FLEMINGTON, NJ – For more than a year, a whisper campaign waged in private and on social media has accused some Hunterdon Freeholders of harassment and inappropriate behavior. There’s even a Facebook group dedicated to exposing it.

Publically, the freeholder board has been tight-lipped.

At the Dec. 5 Freeholder meeting, Rahway resident Amy Magnuson asked the board directly.

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“Has the county Freeholder board, or any legal authority associated with the county, investigated any members of this board within the last five years, as a result of employee complaints of inappropriate behavior, whether it be sexual or otherwise?” she asked.

“You know, as well as anybody else, I can’t comment on that,” answered then-Freeholder Director John Lanza. “And to the extent that if ... any sort of complaint is made against a freeholder, there’s a process, and that process involves treatment of a freeholder just as if that person were an employee.”  

Describing the process, Lanza said any complaint would be “investigated by independent counsel and the result of that is either finding that there was inappropriate conduct or not, based upon the allegation, and then once that’s done the investigator makes recommendations as to whether there’s remedial action to be taken or not ... I can’t comment one way or the other about the existence of those things.”

Magnuson also asked if the county had taken any corrective actions regarding complaints, or made any agreement or used public funds to pay the legal costs.

“To the extent that if that ever happens, it’s treated as an employment record and it cannot be disclosed. So whether it exists or not, I can’t comment on that in a public session,” Lanza answered.

Perhaps. But records obtained under the state’s Open Public Records Act show the county has spent about $50,000 on legal bills to three law firms regarding the complaints, and that the complaints go back about three years.

The county withheld about 75 records sought in the request, claiming confidentiality of personnel records, attorney-client privilege and advisory material. As a result, it isn’t clear exactly how many Freeholders were subject to the accusations, how many people accused them or even the nature of the allegations themselves.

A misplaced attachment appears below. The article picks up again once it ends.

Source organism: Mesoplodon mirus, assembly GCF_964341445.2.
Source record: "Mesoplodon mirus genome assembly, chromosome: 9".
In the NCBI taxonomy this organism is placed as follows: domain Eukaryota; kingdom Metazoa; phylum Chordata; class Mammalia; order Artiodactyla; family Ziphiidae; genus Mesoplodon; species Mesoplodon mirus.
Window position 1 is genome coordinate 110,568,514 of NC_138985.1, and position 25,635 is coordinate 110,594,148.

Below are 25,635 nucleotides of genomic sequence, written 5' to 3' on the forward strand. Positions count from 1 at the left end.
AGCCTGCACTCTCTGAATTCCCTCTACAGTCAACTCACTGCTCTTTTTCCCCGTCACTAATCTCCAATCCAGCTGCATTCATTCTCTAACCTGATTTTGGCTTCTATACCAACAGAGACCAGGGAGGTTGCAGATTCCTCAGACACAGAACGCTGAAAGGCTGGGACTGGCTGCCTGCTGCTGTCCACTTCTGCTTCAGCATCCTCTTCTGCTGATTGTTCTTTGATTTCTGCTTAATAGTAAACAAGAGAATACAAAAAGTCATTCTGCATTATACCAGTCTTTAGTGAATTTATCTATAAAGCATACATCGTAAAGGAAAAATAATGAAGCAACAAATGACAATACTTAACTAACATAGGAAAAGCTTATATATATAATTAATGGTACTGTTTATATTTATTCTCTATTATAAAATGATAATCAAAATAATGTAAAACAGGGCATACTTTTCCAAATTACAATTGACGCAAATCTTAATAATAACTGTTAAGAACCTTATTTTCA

The legal fees were about equally divided between Lambertville attorney William Flahive and James Mets of the Iselin-based firm Mets Schiro McGovern. Another $5,000 was paid to the Gebhardt & Kiefer firm in Clinton.

The review and partial denial of the OPRA records request was conducted by Paul Rizzo of the Warren-based DiFrancesco, Bateman, Kunzman, Davis, Lehrer & Flaum law firm. In a letter from the firm, Rizzo wrote that, “I have been advised that there are no records of any financial payments made to any potential claimants in this matter.”

The records that were released reveal that both Mets and Flahive submitted reports regarding the claims. Those reports, as well as the contents of about 70 emails, memos and letters between the attorneys, county Human Resources Director Brad Myhre, Freeholders Suzanne Lagay and John King and county Chief of Staff George Wagner were all withheld.

Records reveal there were three separate investigative reports. The first was dated June, 2015; the other two were in January and September of last year. The reports themselves weren’t released.

Also kept secret are what appears to be at least two agreements “with employee, appointee or official,” one from 2015 and another from last year.

Work performed by the attorneys also included emailing and speaking with potential witnesses, reviewing corrective actions policy, reviewing an insurance policy, drafting notice letters to employees and “email subject’s counsel re: agreement.”

Lawyers were also paid to “review social media with potential impact earlier resolution.” A lawyer’s bill from 2016 referenced “memo re: free speech and public concern.”

The information released doesn’t reveal whether the complaints have been resolved or whether they remain ongoing.